I have an spa3102 that was working fine for some time. Just today I tried to change my dial plan, and after saving the settings, it never came back up. Instead, it now blinks the following sequence - 1 long red flash, 4 medium green flashes, and repeats. It does not seem to be responding to IVR or the web interface, and the phone jack remains connected to the analog line. What could have happened, and is there anything I can do to fix this?
Yes, I had a similar problem to you, but my blink pattern was a bit different. The router kept rebooting before the phone or ethernet were intitialized. I was able to revive my system, but required some minor hacking. I DO NOT RECOMMEND FOLLOWING. IT WILL VOID ANY WARRANTY, MAY DESTROY YOUR DEVICE, AND MAY BE A FIRE OR SHOCK HAZARD. However, it did revive my system. If you are daring or desperate enough, here is what I did.
First, here is what I think was wrong with my system: I think the firmware was fine, but somehow the saved settings were corrupted when I last changed them through the web interface. So the boot loader sees that the firmware is good, so it does not enter the SOS mode; instead the firmware starts, and then it hangs due to the corrupted data, before the Ethernet or phone are initialized. Then some watchdog timer or interrupt causes a reboot.
So what I did was open up the case (screws are under the rubber feet, which are just glued in place), and find the flash chip. Sorry, I don't have pictures. It is a flat chip that is approximately 2 cm by 1 cm, with pins on the short sides. I used a small screwdriver to short some pins together momentarily while the system was booting to introduce data errors. Note: I did not continuously hold the screwdriver on the pins -- I just briefly touched them. I don't remember which pins -- you should be able to find a datasheet online somewhere that shows which are the data and address pins. Any of these should work. Actually, in my later attempts tofix this, I was poking the pins somewhat randomly, so any pins ought to work -- just don't short power and ground (Again, look up the datasheets online if you want to be sure).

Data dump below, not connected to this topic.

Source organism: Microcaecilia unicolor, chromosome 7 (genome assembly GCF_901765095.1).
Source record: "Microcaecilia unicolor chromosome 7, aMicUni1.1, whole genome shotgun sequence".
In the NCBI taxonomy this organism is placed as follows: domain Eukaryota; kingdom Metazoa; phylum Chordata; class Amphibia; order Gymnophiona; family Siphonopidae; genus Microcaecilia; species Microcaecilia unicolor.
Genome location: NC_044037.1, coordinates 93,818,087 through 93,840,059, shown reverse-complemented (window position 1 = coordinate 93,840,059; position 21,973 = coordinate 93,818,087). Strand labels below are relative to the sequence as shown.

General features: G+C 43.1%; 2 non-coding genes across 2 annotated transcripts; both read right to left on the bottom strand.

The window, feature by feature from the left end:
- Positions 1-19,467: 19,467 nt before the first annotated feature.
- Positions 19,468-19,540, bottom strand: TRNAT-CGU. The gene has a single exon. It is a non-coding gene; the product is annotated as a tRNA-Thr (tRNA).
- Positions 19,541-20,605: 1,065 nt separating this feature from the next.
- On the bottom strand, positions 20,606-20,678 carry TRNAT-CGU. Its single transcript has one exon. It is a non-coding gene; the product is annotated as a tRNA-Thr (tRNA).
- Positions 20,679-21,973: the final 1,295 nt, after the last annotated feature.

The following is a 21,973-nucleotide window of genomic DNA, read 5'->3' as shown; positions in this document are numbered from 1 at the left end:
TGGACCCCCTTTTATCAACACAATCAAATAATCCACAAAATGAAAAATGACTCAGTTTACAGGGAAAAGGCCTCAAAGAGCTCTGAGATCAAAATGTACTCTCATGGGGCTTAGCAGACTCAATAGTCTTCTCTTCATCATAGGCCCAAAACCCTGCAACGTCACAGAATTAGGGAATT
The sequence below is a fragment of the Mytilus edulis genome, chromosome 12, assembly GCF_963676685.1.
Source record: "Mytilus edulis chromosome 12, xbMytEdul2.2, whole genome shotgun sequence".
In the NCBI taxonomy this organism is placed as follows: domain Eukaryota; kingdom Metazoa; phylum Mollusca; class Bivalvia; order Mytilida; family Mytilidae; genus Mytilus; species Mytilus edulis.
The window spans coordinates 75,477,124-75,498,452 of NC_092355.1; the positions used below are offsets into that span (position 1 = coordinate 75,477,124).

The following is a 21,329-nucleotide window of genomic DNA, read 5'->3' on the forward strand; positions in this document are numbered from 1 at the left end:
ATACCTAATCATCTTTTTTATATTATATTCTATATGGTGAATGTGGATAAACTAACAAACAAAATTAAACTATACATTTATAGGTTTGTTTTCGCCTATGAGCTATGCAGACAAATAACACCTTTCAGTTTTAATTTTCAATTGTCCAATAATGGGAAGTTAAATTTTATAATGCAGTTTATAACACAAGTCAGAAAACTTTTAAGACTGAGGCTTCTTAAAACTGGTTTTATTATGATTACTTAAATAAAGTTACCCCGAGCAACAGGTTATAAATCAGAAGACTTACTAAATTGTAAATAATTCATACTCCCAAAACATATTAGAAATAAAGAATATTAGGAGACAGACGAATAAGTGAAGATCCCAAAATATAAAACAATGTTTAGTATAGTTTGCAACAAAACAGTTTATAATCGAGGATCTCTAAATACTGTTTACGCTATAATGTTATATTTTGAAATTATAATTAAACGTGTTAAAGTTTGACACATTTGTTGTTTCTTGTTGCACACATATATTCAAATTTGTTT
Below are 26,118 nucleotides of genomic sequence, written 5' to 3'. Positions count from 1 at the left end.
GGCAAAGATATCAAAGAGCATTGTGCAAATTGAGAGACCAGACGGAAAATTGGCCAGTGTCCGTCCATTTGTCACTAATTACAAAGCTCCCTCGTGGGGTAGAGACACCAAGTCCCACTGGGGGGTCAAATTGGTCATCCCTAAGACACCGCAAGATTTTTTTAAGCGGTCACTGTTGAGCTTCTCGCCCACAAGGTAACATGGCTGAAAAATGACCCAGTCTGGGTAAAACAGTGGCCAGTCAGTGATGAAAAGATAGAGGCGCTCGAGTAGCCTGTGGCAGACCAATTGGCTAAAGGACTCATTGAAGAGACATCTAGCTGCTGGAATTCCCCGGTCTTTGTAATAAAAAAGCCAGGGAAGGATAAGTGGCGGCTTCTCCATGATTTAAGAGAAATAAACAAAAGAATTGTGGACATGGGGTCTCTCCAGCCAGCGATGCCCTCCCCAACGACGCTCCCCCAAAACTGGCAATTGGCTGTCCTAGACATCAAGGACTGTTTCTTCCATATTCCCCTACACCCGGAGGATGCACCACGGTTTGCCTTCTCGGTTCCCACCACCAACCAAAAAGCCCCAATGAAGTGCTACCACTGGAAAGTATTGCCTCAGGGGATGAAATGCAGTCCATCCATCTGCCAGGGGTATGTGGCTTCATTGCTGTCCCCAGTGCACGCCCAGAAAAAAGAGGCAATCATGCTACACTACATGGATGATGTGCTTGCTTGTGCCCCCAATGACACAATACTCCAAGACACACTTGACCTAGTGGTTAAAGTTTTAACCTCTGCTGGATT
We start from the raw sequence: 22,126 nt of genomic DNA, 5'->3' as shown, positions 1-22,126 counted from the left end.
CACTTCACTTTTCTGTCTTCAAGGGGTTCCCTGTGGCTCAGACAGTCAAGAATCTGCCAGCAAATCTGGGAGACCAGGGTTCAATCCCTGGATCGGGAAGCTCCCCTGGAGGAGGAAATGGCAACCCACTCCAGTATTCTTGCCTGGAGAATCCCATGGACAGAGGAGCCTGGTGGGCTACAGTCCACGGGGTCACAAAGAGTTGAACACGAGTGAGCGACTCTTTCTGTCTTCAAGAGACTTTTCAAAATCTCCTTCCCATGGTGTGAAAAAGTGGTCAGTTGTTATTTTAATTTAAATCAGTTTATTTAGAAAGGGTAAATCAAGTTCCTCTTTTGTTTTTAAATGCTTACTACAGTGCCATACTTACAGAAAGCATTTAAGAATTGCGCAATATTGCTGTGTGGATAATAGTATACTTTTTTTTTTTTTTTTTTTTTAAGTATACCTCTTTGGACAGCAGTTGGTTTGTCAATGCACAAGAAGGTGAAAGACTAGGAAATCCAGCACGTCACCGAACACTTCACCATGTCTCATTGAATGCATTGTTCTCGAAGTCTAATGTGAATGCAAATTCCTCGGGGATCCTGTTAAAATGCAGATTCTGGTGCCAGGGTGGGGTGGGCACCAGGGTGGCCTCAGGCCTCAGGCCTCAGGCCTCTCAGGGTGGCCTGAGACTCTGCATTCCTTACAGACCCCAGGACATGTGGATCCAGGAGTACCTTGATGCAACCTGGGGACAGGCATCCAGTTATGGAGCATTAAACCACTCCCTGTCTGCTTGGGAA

So here is the process I followed. As the system ran through its repeated reboots, I poked at the flash chip pins. If I poked too early, the boot loader is corrupted and the system won't do anything any more (leds stop blinking) until it is power cycled. If I poked too late, nothing is being read from flash so there is no effect and the reboot cycle is unchanged. If I get it just right, soon after the red led turns on, when the bootloader is reading the firmware, but before the firmware is run, the bootloader sees a corrupt firmware and goes into the SOS mode, with a working ethernet port. Then the tool from Cisco will work to load a new firmware. If after loading the new firmware, the system boots, then you are done!
Unfortunately, that didn't fix my system. The new firmware would load, and the corrupt data would cause it to reboot as well, except the blink pattern it generated was a bit different. What I needed to do was get the firmware to load, but the data not to load. I tried poking the pins at different times in the reboot cycle. I think if you hit it at just the right time, about when the red light is going to change, the firmware will boot (and not reset or go into SOS)!! (The timing may be a bit different for you, though since your blink pattern is different). I had to try a lot of times to get this right (it would often do nothing or go into SOS mode). If it does come up, immediately do a factory reset! This will clean up whatever junk was in the data area that caused the reboots.
After that, hopefully, your system will be as good as new! Mine is just fine -- even the rubber feet are back in place! Good luck!